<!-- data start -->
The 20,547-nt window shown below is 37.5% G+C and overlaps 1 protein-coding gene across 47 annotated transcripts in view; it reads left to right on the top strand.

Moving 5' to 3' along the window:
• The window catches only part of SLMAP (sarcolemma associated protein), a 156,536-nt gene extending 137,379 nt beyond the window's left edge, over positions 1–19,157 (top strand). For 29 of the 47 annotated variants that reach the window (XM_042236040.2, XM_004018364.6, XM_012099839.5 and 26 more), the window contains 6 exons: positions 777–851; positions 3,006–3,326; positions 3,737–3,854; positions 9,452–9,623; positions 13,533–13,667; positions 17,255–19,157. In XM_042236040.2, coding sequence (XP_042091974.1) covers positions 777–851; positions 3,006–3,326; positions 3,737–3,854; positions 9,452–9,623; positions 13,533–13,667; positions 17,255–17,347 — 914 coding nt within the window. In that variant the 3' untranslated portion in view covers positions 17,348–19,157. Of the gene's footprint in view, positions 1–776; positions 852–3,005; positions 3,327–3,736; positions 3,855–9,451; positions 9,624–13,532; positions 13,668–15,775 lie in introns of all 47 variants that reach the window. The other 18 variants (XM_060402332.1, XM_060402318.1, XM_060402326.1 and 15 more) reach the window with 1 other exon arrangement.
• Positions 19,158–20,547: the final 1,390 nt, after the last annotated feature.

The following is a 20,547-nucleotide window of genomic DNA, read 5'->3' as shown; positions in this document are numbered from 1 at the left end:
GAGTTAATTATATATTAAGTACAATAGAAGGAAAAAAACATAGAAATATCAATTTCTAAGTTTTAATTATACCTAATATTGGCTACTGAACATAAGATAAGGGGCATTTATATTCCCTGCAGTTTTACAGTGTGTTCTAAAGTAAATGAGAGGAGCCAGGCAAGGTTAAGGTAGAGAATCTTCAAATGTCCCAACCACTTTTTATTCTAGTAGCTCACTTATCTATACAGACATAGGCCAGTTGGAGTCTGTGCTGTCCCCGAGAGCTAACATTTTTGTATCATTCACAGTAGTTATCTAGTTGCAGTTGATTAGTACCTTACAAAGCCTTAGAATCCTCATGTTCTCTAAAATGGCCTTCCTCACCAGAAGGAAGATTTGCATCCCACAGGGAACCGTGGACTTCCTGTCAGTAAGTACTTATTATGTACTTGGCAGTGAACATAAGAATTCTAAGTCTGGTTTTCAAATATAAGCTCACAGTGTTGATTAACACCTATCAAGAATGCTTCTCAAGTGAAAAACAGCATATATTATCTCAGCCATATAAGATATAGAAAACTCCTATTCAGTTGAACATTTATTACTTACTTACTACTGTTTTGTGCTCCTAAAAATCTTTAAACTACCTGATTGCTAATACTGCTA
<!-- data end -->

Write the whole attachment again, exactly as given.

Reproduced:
The 20,547-nt window shown below is 37.5% G+C and overlaps 1 protein-coding gene across 47 annotated transcripts in view; it reads left to right on the top strand.

Moving 5' to 3' along the window:
• The window catches only part of SLMAP (sarcolemma associated protein), a 156,536-nt gene extending 137,379 nt beyond the window's left edge, over positions 1–19,157 (top strand). For 29 of the 47 annotated variants that reach the window (XM_042236040.2, XM_004018364.6, XM_012099839.5 and 26 more), the window contains 6 exons: positions 777–851; positions 3,006–3,326; positions 3,737–3,854; positions 9,452–9,623; positions 13,533–13,667; positions 17,255–19,157. In XM_042236040.2, coding sequence (XP_042091974.1) covers positions 777–851; positions 3,006–3,326; positions 3,737–3,854; positions 9,452–9,623; positions 13,533–13,667; positions 17,255–17,347 — 914 coding nt within the window. In that variant the 3' untranslated portion in view covers positions 17,348–19,157. Of the gene's footprint in view, positions 1–776; positions 852–3,005; positions 3,327–3,736; positions 3,855–9,451; positions 9,624–13,532; positions 13,668–15,775 lie in introns of all 47 variants that reach the window. The other 18 variants (XM_060402332.1, XM_060402318.1, XM_060402326.1 and 15 more) reach the window with 1 other exon arrangement.
• Positions 19,158–20,547: the final 1,390 nt, after the last annotated feature.

The following is a 20,547-nucleotide window of genomic DNA, read 5'->3' as shown; positions in this document are numbered from 1 at the left end:
GAGTTAATTATATATTAAGTACAATAGAAGGAAAAAAACATAGAAATATCAATTTCTAAGTTTTAATTATACCTAATATTGGCTACTGAACATAAGATAAGGGGCATTTATATTCCCTGCAGTTTTACAGTGTGTTCTAAAGTAAATGAGAGGAGCCAGGCAAGGTTAAGGTAGAGAATCTTCAAATGTCCCAACCACTTTTTATTCTAGTAGCTCACTTATCTATACAGACATAGGCCAGTTGGAGTCTGTGCTGTCCCCGAGAGCTAACATTTTTGTATCATTCACAGTAGTTATCTAGTTGCAGTTGATTAGTACCTTACAAAGCCTTAGAATCCTCATGTTCTCTAAAATGGCCTTCCTCACCAGAAGGAAGATTTGCATCCCACAGGGAACCGTGGACTTCCTGTCAGTAAGTACTTATTATGTACTTGGCAGTGAACATAAGAATTCTAAGTCTGGTTTTCAAATATAAGCTCACAGTGTTGATTAACACCTATCAAGAATGCTTCTCAAGTGAAAAACAGCATATATTATCTCAGCCATATAAGATATAGAAAACTCCTATTCAGTTGAACATTTATTACTTACTTACTACTGTTTTGTGCTCCTAAAAATCTTTAAACTACCTGATTGCTAATACTGCTA